The pathologist at the centre of the Alder Hey scandal told staff to retain organs of dead children without their parents' consent, a tribunal has heard.
Dr van Velzen failed to turn up for the hearing
Dutchman Professor Dick van Velzen failed to appear before the General Medical Council's (GMC) Fitness to Practise panel in Manchester on Monday.
He sent no legal representatives to enter a plea on his behalf.
The panel heard about 850 babies had become victims of the professor during his career at the Liverpool hospital.
If found guilty of professional misconduct, he could face a ban from practising again.
Prof van Velzen was appointed to the chair of foetal and infant pathology at the University of Liverpool in April 1988 and was responsible for leading research into cot deaths.
Opening the case for the GMC, Andrew Collender QC said the scandal had caused "considerable and understandable distress" to the parents of the children affected.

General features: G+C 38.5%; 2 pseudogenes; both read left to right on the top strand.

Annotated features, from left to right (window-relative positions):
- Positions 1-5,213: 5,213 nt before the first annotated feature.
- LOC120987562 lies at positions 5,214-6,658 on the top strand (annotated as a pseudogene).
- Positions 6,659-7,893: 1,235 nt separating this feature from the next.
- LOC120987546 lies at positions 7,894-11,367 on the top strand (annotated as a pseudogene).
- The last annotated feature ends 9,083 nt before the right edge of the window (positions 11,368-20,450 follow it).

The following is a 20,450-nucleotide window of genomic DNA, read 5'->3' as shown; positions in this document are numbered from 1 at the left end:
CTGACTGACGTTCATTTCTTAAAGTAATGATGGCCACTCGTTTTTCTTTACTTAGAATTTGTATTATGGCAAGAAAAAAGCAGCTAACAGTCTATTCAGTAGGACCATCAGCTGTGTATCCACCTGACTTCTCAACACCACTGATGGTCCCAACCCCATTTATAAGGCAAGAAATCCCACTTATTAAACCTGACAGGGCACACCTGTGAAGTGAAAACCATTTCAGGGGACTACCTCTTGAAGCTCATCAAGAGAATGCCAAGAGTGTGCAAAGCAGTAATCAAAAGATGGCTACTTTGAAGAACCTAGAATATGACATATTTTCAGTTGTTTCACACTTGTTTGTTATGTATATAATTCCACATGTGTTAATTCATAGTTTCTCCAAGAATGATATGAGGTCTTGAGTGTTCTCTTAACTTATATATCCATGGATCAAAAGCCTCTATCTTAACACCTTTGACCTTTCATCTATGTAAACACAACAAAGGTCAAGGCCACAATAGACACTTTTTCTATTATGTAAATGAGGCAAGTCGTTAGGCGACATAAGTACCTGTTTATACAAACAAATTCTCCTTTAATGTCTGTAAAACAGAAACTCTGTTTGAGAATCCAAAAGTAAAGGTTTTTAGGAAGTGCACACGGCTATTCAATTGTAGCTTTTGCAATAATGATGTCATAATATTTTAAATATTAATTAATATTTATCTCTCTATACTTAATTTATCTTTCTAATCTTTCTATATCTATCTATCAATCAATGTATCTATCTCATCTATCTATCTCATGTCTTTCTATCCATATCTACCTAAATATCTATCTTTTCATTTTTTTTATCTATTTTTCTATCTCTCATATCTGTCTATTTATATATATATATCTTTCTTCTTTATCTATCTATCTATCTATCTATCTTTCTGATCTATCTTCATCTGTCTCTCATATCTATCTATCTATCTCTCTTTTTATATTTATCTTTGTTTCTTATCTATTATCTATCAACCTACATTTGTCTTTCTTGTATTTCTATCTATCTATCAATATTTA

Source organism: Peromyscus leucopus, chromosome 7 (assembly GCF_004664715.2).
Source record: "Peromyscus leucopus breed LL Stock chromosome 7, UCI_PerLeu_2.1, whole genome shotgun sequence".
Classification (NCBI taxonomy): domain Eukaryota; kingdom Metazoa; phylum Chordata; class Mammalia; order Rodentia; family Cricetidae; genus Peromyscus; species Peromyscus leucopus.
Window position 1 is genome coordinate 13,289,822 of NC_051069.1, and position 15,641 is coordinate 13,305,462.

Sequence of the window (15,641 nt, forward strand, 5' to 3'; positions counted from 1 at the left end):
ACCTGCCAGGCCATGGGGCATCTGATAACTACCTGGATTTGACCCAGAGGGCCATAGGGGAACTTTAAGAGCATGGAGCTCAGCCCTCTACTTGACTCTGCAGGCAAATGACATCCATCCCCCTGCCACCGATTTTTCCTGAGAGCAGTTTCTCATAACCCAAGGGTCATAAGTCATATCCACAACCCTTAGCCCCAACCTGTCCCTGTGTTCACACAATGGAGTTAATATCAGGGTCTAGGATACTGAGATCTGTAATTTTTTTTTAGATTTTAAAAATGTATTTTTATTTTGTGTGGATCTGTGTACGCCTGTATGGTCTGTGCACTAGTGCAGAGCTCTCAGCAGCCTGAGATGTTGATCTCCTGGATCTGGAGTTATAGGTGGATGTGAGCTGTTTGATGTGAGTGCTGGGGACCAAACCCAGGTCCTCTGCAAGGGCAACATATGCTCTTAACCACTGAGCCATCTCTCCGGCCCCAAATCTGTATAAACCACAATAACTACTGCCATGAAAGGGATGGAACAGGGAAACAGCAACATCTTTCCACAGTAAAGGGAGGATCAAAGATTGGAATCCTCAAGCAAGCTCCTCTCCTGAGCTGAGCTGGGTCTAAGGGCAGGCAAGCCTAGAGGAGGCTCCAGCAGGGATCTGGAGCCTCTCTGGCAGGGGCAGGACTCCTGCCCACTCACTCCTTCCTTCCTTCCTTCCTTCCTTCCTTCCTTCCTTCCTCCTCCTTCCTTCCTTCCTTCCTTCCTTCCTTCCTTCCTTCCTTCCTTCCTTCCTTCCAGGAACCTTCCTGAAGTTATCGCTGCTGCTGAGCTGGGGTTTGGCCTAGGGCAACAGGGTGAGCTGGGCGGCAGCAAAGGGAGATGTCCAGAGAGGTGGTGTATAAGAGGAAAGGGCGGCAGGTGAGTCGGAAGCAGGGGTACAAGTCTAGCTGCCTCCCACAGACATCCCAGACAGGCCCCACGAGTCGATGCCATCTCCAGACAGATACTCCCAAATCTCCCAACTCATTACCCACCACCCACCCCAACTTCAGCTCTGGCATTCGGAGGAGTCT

"At the heart of the charges against Prof van Velzen was his practice, while at Alder Hey, of removing and retaining the internal organs of infant patients following post mortem examinations.
"During the period from September 1988 to 1994 a very substantial store of foetal and infant organs built up at the Alder Hey Hospital.
"Investigations carried out after September 1999 found more than 2,000 pots containing organs from approximately 850 post-mortem examinations in store at the hospital."
Mr Collender went on to say how hospital techniques changed soon after Prof van Velzen was appointed.
"As soon as he arrived, although there was no significant increase in the samples sent for analysis, there was an increase in the number of special techniques asked to be performed on the samples."
The doctor changed the way post-mortem examinations were carried out and began removing many of the organs whole, rarely asking laboratory officers to process them into blocks and slides.
He said the techniques and processes used by the doctor led to a "build up of unprocessed organs in storage pots stored in a particular building in the hospital".
The tribunal continues.